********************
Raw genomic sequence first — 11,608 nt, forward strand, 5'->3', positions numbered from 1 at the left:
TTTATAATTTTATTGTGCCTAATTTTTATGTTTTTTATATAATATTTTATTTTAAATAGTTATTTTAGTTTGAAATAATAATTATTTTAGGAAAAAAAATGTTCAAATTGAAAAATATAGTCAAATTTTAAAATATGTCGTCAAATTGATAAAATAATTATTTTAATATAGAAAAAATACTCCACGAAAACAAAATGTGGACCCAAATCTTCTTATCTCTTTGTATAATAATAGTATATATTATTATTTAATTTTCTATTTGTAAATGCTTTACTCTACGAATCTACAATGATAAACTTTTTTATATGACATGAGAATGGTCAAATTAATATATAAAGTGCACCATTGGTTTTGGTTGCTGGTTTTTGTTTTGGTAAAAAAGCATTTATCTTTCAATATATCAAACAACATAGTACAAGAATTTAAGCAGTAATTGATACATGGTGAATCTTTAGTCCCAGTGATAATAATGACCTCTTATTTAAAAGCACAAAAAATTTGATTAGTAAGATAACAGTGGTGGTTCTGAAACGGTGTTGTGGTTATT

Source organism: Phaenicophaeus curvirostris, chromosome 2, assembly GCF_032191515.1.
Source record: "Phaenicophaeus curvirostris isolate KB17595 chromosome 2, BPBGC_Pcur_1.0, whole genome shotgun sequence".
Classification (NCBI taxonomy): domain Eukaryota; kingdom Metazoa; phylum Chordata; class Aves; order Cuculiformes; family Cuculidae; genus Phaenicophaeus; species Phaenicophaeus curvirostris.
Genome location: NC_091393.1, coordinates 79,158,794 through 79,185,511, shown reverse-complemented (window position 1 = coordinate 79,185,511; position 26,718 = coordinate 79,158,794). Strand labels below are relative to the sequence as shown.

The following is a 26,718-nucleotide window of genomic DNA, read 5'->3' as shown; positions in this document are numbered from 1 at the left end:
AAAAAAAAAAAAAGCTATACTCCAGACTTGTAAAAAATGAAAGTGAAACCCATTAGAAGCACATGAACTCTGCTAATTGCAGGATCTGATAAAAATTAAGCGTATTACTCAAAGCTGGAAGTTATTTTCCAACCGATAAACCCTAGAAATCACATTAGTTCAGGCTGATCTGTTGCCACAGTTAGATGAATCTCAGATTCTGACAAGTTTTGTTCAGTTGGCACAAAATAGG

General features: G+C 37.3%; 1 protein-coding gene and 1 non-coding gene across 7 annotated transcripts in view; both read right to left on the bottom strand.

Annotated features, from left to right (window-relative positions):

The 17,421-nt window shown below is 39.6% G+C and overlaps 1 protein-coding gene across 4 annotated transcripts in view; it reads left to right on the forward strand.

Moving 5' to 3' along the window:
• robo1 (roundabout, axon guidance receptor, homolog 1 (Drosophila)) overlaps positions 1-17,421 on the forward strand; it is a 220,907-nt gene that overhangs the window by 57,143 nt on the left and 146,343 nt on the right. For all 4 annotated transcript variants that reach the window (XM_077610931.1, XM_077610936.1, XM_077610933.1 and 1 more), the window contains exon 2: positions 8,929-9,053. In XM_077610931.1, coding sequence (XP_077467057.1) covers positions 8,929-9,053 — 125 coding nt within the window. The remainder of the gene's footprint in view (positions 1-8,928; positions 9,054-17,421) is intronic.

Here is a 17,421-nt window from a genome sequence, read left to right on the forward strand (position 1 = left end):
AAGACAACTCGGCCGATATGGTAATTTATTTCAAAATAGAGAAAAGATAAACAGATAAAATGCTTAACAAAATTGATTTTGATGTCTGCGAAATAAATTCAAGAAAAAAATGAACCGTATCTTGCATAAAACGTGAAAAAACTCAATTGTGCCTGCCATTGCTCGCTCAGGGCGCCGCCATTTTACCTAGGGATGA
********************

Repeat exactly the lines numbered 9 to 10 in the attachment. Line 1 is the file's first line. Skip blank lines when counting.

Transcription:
General features: G+C 37.3%; 1 protein-coding gene and 1 non-coding gene across 7 annotated transcripts in view; both read right to left on the bottom strand.

Annotated features, from left to right (window-relative positions):